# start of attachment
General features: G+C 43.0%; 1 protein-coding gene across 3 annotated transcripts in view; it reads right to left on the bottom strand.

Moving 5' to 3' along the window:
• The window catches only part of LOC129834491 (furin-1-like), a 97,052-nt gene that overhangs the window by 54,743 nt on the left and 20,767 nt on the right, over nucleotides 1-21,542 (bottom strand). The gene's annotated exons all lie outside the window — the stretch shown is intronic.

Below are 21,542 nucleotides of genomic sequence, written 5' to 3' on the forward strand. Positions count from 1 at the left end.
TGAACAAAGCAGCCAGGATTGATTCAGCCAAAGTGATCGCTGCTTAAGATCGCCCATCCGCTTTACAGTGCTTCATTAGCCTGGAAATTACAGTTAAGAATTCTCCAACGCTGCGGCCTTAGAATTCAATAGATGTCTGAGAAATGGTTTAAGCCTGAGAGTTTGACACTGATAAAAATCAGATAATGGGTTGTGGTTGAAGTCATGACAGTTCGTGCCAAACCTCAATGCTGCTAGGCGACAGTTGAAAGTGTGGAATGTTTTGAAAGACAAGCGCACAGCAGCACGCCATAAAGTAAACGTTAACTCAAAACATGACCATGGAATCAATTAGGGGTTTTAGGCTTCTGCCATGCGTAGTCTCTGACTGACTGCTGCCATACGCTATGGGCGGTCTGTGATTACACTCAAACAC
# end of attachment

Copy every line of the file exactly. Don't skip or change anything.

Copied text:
General features: G+C 43.0%; 1 protein-coding gene across 3 annotated transcripts in view; it reads right to left on the bottom strand.

Moving 5' to 3' along the window:
• The window catches only part of LOC129834491 (furin-1-like), a 97,052-nt gene that overhangs the window by 54,743 nt on the left and 20,767 nt on the right, over nucleotides 1-21,542 (bottom strand). The gene's annotated exons all lie outside the window — the stretch shown is intronic.

Below are 21,542 nucleotides of genomic sequence, written 5' to 3' on the forward strand. Positions count from 1 at the left end.
TGAACAAAGCAGCCAGGATTGATTCAGCCAAAGTGATCGCTGCTTAAGATCGCCCATCCGCTTTACAGTGCTTCATTAGCCTGGAAATTACAGTTAAGAATTCTCCAACGCTGCGGCCTTAGAATTCAATAGATGTCTGAGAAATGGTTTAAGCCTGAGAGTTTGACACTGATAAAAATCAGATAATGGGTTGTGGTTGAAGTCATGACAGTTCGTGCCAAACCTCAATGCTGCTAGGCGACAGTTGAAAGTGTGGAATGTTTTGAAAGACAAGCGCACAGCAGCACGCCATAAAGTAAACGTTAACTCAAAACATGACCATGGAATCAATTAGGGGTTTTAGGCTTCTGCCATGCGTAGTCTCTGACTGACTGCTGCCATACGCTATGGGCGGTCTGTGATTACACTCAAACAC